Karla Ivankovich Ph.D., M.A.

Talk Dirty to Me

Sex

Communication = Great Sex

How communication can pave the way to increased intimacy and even better sex.

Posted Nov 27, 2019

Shutterstock Used With Permission
Relational Problems
Source: Shutterstock Used With Permission

Over my last four blog posts, you have followed the story of Joan and John. Getting to the root of the problems in their relationship was critical.  

Joan and John both felt resentment but for very different reasons.  In order to begin the road to recovery, they both had to make a commitment to open communication that started with honesty and a willingness to be vulnerable. To do this, I started slowly by teaching Joan and John basic communication skills. They discussed benign topics but did so openly.  We started with topics like food choice, clothing preference, dreams of vacation destinations, etc. and then moved on to more sensitive topics like disagreeing with one another.  This was done to help them understand they could differ without intent to harm the other.  This was important.  John could like pepperoni on his pizza and Joan could like anchovies.  The other didn’t have to love the same but they had to learn how to compromise so they both felt as if their wants mattered.  

Like so many couples today, Joan and John felt as if they had to agree on everything.  To the contrary, what they really had to do was to agree to listen to the opinion of the other while respecting that it was their partner’s  opinion, whether they liked it or not. From there, they could discuss what the issue meant for each of them and how they felt about it.  It sounds so easy yet remains among the most difficult relationship tasks today, listening even when we don’t like it or don’t agree. 

To get them on a road to healing Joan and John had to learn to speak and hear one another.  To do this we began with basic conversation skills teaching each of them to listen while the other one speaks.  To ask the partner listening to let the partner know they heard them and then, to request clarification if they didn’t understand or they felt there was an underlying or passive intent to the statement.  From there, they learned to make requests for the things they wanted from the other. Since we were working in intimacy issues, this is were the partners started to feel uneasy.  

As the topics became more intimate, I encouraged them to tell each other what they enjoyed about the intimacy shared between them.  They were directed to be very specific so their partner knew what they should consider doing again.  More difficult though, they were encouraged to express what they didn’t like with the agreement, and the receiving partner would remain free of judgement or malice.  Teaching Joan and John to communicate led to less stress, more honesty and feelings of improved commitment. 

Each week they returned with a renewed sense of intimacy and willingness to communicate about the things they previously feared.  As they grew comfortable in their discussion, they were tasked with making a list of things they would like to try, sexually, if only they weren’t afraid of being judged or rejected.  Having established a sense of security, they were able to talk openly and honestly.  There were times when both of them got embarrassed and scared, but in those cases, they were able to reiterate their love and respect for one another.  This gave them a clear sense of importance in knowing what the other wanted so they could be the one to help them fulfill this desire.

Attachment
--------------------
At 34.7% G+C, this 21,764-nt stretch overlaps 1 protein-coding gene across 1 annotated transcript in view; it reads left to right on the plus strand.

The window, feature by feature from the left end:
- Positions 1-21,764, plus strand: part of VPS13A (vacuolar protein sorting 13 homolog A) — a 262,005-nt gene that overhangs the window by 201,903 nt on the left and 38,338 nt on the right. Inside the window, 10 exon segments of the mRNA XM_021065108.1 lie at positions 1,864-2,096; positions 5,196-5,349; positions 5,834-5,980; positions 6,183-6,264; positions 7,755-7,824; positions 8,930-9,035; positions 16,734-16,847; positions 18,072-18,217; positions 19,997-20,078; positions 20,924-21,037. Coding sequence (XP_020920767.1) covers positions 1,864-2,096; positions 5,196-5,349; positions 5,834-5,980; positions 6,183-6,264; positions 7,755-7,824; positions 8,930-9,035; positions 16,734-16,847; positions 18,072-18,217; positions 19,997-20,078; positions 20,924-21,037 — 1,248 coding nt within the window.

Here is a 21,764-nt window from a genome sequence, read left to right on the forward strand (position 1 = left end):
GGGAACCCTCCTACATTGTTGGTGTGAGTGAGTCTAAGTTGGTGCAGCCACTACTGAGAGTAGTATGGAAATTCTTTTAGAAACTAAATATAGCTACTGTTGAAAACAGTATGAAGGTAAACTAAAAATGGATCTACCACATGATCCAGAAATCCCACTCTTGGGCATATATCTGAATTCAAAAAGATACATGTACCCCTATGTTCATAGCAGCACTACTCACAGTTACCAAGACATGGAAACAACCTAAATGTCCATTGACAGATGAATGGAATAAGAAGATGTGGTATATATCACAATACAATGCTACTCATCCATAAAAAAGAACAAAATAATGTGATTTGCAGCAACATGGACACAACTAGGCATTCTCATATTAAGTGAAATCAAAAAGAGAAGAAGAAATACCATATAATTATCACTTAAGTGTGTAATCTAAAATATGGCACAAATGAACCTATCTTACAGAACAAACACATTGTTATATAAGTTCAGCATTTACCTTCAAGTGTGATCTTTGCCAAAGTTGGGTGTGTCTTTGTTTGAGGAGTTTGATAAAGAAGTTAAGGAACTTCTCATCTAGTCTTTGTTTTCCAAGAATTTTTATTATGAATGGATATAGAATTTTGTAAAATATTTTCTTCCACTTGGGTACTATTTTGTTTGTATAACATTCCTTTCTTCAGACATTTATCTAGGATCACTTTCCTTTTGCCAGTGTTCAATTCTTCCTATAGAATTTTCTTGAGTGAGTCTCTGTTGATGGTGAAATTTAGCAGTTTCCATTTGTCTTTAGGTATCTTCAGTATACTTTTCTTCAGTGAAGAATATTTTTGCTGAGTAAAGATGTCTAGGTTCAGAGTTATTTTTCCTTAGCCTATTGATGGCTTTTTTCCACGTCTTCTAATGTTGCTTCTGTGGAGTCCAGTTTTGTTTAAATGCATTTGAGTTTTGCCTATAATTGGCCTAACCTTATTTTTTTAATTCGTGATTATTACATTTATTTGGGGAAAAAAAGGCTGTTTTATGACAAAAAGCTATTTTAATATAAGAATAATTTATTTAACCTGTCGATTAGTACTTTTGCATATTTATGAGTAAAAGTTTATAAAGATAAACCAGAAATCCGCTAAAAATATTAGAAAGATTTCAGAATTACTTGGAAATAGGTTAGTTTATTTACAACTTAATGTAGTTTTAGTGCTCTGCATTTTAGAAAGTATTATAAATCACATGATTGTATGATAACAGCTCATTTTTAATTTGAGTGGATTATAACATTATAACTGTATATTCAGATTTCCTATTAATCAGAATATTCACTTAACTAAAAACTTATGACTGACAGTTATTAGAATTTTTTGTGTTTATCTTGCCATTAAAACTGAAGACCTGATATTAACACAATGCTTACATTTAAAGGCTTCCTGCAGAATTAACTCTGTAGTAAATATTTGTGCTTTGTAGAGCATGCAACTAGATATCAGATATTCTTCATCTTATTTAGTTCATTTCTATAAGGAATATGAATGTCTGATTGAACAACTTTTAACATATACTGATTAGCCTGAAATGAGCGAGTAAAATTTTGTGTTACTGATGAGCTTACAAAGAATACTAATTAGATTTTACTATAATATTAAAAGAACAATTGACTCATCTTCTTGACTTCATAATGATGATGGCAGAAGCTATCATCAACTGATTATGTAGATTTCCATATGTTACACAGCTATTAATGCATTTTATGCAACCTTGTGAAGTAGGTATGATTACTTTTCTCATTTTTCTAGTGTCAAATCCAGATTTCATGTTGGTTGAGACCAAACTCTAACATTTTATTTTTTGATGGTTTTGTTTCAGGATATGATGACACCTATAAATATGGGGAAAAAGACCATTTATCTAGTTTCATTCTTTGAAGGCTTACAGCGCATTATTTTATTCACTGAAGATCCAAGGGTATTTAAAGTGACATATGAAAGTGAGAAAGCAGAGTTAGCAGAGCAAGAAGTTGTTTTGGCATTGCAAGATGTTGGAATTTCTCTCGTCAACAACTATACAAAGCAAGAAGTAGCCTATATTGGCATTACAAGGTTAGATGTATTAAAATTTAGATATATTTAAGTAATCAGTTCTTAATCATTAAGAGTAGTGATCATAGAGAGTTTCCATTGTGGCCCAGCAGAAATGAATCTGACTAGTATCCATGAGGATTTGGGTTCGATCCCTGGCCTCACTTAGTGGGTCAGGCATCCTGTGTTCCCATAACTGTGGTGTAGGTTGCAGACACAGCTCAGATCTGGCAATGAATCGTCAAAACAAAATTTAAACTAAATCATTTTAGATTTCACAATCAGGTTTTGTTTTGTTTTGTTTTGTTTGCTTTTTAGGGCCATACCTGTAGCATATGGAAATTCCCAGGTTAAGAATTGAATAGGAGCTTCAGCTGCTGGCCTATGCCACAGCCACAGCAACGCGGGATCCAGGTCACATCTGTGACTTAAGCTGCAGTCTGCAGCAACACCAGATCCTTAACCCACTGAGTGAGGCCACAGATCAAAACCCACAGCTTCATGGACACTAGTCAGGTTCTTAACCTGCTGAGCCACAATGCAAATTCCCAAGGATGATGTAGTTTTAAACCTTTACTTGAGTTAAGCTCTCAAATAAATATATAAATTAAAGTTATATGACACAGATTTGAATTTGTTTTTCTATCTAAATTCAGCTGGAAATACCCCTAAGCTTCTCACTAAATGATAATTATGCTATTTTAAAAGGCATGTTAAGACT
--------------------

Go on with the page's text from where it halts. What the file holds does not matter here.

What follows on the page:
Lastly, they were able to discuss the needs each of them had as it related to sex.  John was looking for physical and emotional fulfillment.  Joan was looking for emotional connection.  While she began to enjoy the ability to ask for what she wanted, she was adamant that the physical component was less important.  While it took some doing, John learned to accept that Joan’s orgasm should not be tied to his emotional security or ego.  Joan learned that her feedback was as important as John’s.  She learned that she could not condition John to believe he was performing to her satisfaction if she was faking orgasms.  She needed to be honest.  

John took the time to ask, genuinely, for Joan’s feedback.  He took the feedback to establish a mental preference card understanding that women’s orgasms were different than men’s.  Joan was able to openly identify when reaching an orgasm was not in the cards and John learned not to take it personally.  Sex became freeing for each of them. 

Joan and John stayed together but had their moments of frustration.  They remained in therapy and committed to creating an environment where the other never questioned their commitment to the marriage.  Together they were able to break down walls and show each other support.  They worked diligently on never making the other person feel they would be rejected.  

Throughout history the topic of sex has caused much consternation.  We know society is being overexposed and hypereducated by mass media.  Given that many rarely fact check, failing to educate them with accurate information can have lasting impact as we saw with Joan and John.  

As people age, those who are uneducated about the topic struggle to speak openly about sex.  Those who were educated with false information are likely to perpetuate the same.  Without question, adults who have a difficult time speaking openly about sex can end up in unfulfilled partnerships impacting relational sustainability. How do we fix this?  We fix it by establishing a dialogue with our partners.  We recognize the sensitive nature of the topic and establish a safe space to talk to our partners about sex.  We do so without judgement and without making anyone feel ashamed or rejected.  And most importantly, we recognize the importance of the topic, at all ages and stages, and we just start talking about sex.